Florida’s 5th DCA has issued an opinion that reaffirms the importance of customer relationships and customer goodwill in non-compete cases. The decision breaks no new ground, but instead, demonstrates what we have known all along: Florida courts will uphold aggressive non-compete agreements when those agreements are used to protect customer relationships.
The facts of the case are a bit messy, but here you go: Judy Schneider owned a business that provided civil service of process training and consulting to Florida sheriffs. In short, this involves training Florida sheriffs offices on how to properly serve papers, serve writs, execute on property and the like. Schneider split up the business and sold the “training and manual writing” portion to a company called Avalon Legal Information Services. She sold the “consulting” portion to an attorney named Gerard Keating. It seems a bit ridiculous to draw a distinction between training and consulting, but that’s what happened. The consulting side involved providing piece-meal advice to sheriffs’ offices. The training side involved formal training programs. To complicate matters, Schneider worked for with both Avalon and Keating. As part of her employment with Keating, Schneider signed a non-compete agreement. The agreement provided that, aside from her role as an instructor and manual writer for Avalon, Schneider would not compete with Keating or solicit any of his civil process consulting contracts in the state of Florida for three years following the termination of their independent contractor agreement.
In 2012, Schneider opted not to renew her agreement with Keating. Instead, Schneider began working exclusively with Avalon, where she undertook efforts to expand the company’s offerings. You can see where this is going: Schneider helpedAvalon expand from training and manual writing into the world of civil process consulting. Avalon then began offerring new products and services, like a “Help CD and 24/7 telephone support.” In short, Avalon was directly competing with Keating, and sending direct solicitations all sheriffs’ departments throughout the state of Florida. Over the course of the following year, sixteen sheriffs’ offices cancelled their contracts with Keating and signed on with Avalon. As expected, Keating filed a lawsuit against Avalon, its owner George Kent and Schneider.
The trial court ruled in favor of Keating, and entered a preliminary injunction. On appeal, the 5th DCA affirmed. The 5th DCA’s decision is, essentially, based on customer relationships and customer goodwill. First, the facts clearly revealed that Schneider had solicited Keating’s clients in violation of the non-compete agreement. Avalon was roped into the mess under a tortious interference theory. In delving into the merits (i.e. legitimate business interest), the court held that the non-compete was justified as a means of protecting “substantial relationships with existing and prospective clients” and “client goodwill.” Avalon and Schneider attempted to argue that Schneider had long-standing relationships in the industry, relationships that she had before she ever began working with Keating. After all, Schneider had worked for the Volusia County Sheriff’s Office for more than 30 years, and had worked in the business of civil process consulting before Keating entered the industry. The court rejected that argument, finding that Schneider had sold all of that to Keating: Remember, Schneider sold the consulting business to Keating for $200,000. Keating bought the business, the client relationships and the customer goodwill.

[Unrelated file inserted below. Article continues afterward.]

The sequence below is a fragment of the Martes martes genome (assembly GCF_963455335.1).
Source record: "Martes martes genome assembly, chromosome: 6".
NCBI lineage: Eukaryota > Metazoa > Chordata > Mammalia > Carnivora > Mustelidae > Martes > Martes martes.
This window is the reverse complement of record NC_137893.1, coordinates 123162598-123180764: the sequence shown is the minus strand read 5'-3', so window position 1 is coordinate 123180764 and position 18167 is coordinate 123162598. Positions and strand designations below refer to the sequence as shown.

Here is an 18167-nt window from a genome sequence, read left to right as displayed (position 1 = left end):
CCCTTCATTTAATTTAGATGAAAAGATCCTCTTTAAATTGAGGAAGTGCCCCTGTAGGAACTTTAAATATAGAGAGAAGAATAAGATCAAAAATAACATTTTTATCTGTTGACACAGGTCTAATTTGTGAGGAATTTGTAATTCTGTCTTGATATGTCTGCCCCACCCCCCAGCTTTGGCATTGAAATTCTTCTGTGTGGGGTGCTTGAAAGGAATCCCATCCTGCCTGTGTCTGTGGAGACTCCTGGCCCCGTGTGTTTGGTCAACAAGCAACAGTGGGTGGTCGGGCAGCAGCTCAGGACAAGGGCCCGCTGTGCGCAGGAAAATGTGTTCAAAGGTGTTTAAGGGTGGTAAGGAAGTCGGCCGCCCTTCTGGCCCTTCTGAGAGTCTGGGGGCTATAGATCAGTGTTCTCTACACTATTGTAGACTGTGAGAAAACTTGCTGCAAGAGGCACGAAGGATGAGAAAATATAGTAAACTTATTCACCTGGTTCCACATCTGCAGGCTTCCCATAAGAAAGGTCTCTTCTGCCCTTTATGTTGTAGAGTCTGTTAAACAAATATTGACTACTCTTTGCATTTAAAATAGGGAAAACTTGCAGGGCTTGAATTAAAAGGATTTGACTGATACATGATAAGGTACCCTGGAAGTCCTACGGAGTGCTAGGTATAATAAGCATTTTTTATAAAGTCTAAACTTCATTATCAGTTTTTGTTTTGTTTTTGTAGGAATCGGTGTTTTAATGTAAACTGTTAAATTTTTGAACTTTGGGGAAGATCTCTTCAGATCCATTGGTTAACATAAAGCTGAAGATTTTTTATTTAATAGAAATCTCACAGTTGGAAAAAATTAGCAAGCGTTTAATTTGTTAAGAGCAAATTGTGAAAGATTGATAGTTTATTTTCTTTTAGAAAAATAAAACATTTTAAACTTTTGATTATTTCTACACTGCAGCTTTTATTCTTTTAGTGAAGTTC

In the end, the court ruled that Schneider was free to solicit customers (for consulting services) who were not already under contract with Keating and not already identified as prospective customers. Beyond that, Schneider could continue providing training and manual writing services as she had always done.
I understand the appellate court’s reasoning. The decision is a reasonable one given the facts. That said, the opinion raises some difficult questions regarding customer relationships. Florida 542.335 protects “substantial customer relationships.” In other contexts, Florida courts have held that no substantial customer relationship exists where there is no exclusive relationship, the customers are known throughout the industry and contracts are awarded through open bidding. Here, the customers are sheriffs’ departments throughout the state of Florida. Although these department’s may have had an exclusive relationship with Keating for civil process consulting, many of them still worked with Avalon for formal training. Beyond this, the “customers” (sheriffs’ departments) would be well-known to anyone in the civil process training/consulting industry. And one can assume that, as state agencies, there would be some competitive process involved in winning these contracts. In other words, the departments would want bids, they would want free competition and they would award contracts to the company with the most competitive pricing. In fact, that’s exactly what happened: Avalon (and Schneider) undercut Keating’s prices and sixteen sheriff’s departments jumped ship. To me, this suggests that the relationships at issue were not “substantial customer relationships” within the meaning of Florida 542.335, as interpreted by Florida courts. Further, this suggests that goodwill is not at issue. Instead, we’re dealing with pure price competition. And Keating has managed to convince a Florida appellate court to shut that competition down.
The case is Avalon Legal Info. Services, Inc. v. Keating, 5D12-78, 2013 WL 843033 (Fla. 5th DCA) Mar. 8, 2013)